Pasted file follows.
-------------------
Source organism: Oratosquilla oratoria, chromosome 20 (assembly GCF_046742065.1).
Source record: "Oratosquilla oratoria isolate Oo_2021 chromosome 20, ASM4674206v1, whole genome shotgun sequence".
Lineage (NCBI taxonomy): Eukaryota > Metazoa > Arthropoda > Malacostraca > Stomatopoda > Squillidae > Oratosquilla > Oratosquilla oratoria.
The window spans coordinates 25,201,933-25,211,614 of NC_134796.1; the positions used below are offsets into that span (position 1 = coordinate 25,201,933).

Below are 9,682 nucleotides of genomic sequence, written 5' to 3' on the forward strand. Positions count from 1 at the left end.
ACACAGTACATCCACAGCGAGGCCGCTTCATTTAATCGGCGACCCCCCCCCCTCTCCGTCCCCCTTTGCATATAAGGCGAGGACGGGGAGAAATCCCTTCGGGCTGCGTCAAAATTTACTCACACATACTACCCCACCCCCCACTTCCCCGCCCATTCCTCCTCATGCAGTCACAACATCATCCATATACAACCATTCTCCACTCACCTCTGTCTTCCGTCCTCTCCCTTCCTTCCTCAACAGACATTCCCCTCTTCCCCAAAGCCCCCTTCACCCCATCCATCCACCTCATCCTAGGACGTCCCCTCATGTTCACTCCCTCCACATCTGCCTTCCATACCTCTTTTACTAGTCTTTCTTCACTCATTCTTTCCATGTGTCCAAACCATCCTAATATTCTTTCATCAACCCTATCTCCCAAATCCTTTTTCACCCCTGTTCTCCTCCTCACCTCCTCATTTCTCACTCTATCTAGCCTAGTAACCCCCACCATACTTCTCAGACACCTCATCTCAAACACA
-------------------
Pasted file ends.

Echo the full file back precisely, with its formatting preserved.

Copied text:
Source organism: Oratosquilla oratoria, chromosome 20 (assembly GCF_046742065.1).
Source record: "Oratosquilla oratoria isolate Oo_2021 chromosome 20, ASM4674206v1, whole genome shotgun sequence".
Lineage (NCBI taxonomy): Eukaryota > Metazoa > Arthropoda > Malacostraca > Stomatopoda > Squillidae > Oratosquilla > Oratosquilla oratoria.
The window spans coordinates 25,201,933-25,211,614 of NC_134796.1; the positions used below are offsets into that span (position 1 = coordinate 25,201,933).

Below are 9,682 nucleotides of genomic sequence, written 5' to 3' on the forward strand. Positions count from 1 at the left end.
ACACAGTACATCCACAGCGAGGCCGCTTCATTTAATCGGCGACCCCCCCCCCTCTCCGTCCCCCTTTGCATATAAGGCGAGGACGGGGAGAAATCCCTTCGGGCTGCGTCAAAATTTACTCACACATACTACCCCACCCCCCACTTCCCCGCCCATTCCTCCTCATGCAGTCACAACATCATCCATATACAACCATTCTCCACTCACCTCTGTCTTCCGTCCTCTCCCTTCCTTCCTCAACAGACATTCCCCTCTTCCCCAAAGCCCCCTTCACCCCATCCATCCACCTCATCCTAGGACGTCCCCTCATGTTCACTCCCTCCACATCTGCCTTCCATACCTCTTTTACTAGTCTTTCTTCACTCATTCTTTCCATGTGTCCAAACCATCCTAATATTCTTTCATCAACCCTATCTCCCAAATCCTTTTTCACCCCTGTTCTCCTCCTCACCTCCTCATTTCTCACTCTATCTAGCCTAGTAACCCCCACCATACTTCTCAGACACCTCATCTCAAACACA